This week on Star Wars Rebels, veteran of The Clone Wars (the show, not the many, many battles – though that too), Hondo Ohnaka, turns up and I literally cannot remember anything else except Hondo. Seriously, that man crops up and takes over everything, the show, your brain; it’s like a disease.
This episode was an odd one, and I don’t mean Hondo. Okay, yes, him too. But after the stellar TV movie, and the last few episodes – particularly with the introduction of the new Inquisitors – it was odd to have the momentum of the show all but shudder to a halt. It’s odd, too, to have this influx of old faces enter the show, especially in one large wave.
At first I thought it weird that it’s happening in the second season. Surely it would make more sense for it to happen in the first? Use the old to usher in the new, and perhaps to lend their own credibility to the new setting and characters? But then I thought that the way they did it was better: to establish the new characters in their own right. And then add these older elements – but later, to not bog down new viewers with other aspects from the galaxy far far away, for fear of scaring them away. Certainly that was a hindrance to the old expanded universe of, what, hundreds of books, comics, games? So going in with a clean slate, in my opinion, was best.
Yet the fact remains that these first few episodes have been laden with old characters and it is, moreover, quite interesting to see how the old and the new worlds interact – and so with that in mind, I thought it right for this review to compare and contrast (sorry for the high school exam flashbacks) the old and the new.
Rex makes only a brief appearance in the beginning, which, by itself, was a surprise to me. I had fully expected him to have left by now, off galavanting across the galaxy with Ahsoka (please make that a show, Filoni), so I’m wondering if he’ll be a mainstay in the show? I’d be okay with this, especially if his role is much like that in this episode: a very minor part that is more of an accompaniment to the main crew, or put more plainly, where Rex et al take a backseat to Ezra and other Spectres. Unlike the first two episodes, the plot was not about him, but – ostensibly – Ezra. Indeed, if anything, here he acts much like a launching pad for Ezra’s ennui.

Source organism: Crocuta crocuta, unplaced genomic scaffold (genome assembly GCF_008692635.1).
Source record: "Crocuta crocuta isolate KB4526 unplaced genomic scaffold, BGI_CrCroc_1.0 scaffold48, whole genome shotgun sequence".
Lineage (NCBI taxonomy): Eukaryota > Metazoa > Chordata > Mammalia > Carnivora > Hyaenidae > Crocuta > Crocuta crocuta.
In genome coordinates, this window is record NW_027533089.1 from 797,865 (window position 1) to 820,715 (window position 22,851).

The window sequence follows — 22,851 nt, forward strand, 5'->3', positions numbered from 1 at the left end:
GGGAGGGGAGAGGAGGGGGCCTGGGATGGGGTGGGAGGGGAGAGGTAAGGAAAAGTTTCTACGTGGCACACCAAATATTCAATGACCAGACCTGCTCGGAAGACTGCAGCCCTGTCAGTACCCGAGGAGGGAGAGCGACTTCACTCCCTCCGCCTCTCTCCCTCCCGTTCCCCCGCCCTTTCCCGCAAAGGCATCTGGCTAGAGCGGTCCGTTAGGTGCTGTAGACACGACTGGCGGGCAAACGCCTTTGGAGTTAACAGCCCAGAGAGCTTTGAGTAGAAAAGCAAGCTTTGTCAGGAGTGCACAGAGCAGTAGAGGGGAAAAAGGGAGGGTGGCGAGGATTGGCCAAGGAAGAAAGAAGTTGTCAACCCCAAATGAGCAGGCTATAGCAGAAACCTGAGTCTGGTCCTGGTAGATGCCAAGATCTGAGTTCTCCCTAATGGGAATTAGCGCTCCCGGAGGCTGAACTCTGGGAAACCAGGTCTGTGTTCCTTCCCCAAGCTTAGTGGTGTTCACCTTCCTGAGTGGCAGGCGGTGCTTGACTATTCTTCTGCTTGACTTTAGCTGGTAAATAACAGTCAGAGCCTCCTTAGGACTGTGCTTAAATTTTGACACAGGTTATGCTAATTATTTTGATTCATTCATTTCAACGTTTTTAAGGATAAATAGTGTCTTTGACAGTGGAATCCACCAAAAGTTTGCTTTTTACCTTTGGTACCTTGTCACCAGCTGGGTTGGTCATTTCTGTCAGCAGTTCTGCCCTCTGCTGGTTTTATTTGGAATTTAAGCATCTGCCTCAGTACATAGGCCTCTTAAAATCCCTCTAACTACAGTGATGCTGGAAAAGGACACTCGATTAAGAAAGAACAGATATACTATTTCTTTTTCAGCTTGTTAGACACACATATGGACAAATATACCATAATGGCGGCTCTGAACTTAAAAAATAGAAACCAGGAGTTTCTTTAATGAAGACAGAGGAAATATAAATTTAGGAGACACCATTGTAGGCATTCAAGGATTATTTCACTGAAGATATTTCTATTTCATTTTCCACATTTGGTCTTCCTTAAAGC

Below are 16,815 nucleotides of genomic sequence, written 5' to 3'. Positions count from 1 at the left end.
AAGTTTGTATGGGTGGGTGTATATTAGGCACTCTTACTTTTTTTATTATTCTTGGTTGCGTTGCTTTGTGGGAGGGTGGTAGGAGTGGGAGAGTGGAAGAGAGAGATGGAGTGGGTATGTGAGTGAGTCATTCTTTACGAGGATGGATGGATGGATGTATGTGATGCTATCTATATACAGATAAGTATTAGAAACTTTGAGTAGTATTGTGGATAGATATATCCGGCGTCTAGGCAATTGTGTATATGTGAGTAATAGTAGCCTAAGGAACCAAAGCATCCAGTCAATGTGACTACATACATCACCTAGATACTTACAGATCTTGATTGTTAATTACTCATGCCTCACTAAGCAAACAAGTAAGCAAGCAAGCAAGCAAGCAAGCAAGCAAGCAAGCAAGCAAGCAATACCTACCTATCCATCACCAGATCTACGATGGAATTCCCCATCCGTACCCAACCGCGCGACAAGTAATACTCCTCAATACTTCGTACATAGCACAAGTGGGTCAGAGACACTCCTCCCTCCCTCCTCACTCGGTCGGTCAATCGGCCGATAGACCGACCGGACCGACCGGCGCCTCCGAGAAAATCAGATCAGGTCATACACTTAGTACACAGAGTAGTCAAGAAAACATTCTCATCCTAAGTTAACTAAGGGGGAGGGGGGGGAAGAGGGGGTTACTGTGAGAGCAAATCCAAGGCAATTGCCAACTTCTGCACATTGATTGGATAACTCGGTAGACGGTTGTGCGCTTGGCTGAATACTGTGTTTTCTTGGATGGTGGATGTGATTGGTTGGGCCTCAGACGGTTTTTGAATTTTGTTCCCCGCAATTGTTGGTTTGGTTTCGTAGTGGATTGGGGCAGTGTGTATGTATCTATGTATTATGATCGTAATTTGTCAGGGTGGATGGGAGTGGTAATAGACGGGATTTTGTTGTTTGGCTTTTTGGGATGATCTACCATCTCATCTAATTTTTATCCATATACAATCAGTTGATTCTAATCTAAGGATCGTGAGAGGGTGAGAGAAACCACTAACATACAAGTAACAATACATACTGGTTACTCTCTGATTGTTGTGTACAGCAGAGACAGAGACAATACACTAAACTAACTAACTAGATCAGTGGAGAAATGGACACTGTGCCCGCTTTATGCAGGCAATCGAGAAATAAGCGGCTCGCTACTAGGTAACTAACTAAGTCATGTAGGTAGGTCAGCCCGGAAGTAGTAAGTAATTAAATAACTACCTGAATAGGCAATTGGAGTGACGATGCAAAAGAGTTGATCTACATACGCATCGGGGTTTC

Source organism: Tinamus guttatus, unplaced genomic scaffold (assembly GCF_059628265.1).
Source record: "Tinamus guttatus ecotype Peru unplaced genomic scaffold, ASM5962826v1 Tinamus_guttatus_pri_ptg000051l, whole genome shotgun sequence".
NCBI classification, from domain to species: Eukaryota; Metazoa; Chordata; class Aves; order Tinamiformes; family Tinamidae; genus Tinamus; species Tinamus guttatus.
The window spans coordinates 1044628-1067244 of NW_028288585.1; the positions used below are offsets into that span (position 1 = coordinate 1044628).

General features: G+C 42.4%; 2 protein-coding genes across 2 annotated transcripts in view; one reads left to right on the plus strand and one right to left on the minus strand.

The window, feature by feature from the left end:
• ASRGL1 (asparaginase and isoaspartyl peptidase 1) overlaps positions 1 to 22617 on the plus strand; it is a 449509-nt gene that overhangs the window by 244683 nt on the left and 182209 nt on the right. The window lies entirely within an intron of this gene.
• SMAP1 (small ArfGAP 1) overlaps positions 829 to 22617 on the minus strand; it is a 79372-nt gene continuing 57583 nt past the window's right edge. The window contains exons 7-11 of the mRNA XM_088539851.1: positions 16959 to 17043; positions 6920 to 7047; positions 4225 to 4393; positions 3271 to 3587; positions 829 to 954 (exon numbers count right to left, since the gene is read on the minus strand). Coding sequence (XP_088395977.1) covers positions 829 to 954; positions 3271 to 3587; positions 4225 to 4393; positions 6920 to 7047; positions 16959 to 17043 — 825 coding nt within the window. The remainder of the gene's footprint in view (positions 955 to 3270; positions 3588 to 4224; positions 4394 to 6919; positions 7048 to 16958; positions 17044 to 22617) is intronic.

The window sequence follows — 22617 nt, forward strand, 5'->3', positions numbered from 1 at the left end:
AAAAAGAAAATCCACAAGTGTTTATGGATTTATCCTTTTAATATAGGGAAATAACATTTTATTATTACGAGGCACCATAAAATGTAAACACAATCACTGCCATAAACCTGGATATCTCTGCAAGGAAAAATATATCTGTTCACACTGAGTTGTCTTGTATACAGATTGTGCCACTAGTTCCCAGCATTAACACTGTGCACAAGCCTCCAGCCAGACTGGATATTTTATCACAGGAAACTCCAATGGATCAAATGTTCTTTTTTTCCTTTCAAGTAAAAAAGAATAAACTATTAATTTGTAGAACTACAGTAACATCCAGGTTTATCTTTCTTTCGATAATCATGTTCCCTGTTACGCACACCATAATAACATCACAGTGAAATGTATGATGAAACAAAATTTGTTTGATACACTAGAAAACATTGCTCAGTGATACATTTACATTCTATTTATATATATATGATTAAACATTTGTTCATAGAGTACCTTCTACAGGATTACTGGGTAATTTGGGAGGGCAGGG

I hesitate to say this, because I hate characters that exist solely as a foil for – not to – other characters, as a means of exploring the latter’s mind, thoughts or emotional issues – but in this one instance, where Rex behaves as exactly that for Ezra, I actually liked it. I don’t write off more Rex-centric stories, but I don’t want the focus to be mostly on he and the rest of the Old Guard, especially since the majority of the season thus far has been exactly that.
Moreover, I liked the overwhelming inclusion of Hondo in this episode, just as I liked the re-introduction of Ahsoka and the clones, and Vader and Tarkin, but for very different reasons. With Tarkin, Vader, Ahsoka and Rex in this episode, it advances the story and adds to the character arcs of all involved (though admittedly not so much for Rex, this time around. With Hondo, however, though I liked his inclusion, it has more to do with personal magnetism and force of will on his part.
Speaking of which …
Okay I have to pause briefly here. this is where I become a bit of a hypocrite. You know with Rex I was saying how ‘less is more, this is how I’d like it’? Well, Hondo was the exact opposite of that, yet I loved it and would happily have more of more of his light-hearted buffoonery on the show, even as a semi regular.
So let’s make a deal: I’ll critique Hondo’s inclusion, because, yes, there were some minor problems which I should pay attention to. And in return you’ll pretend that I’m not sitting here, doodling hearts and writing ‘Michael+Hondo 4ever’. Deal?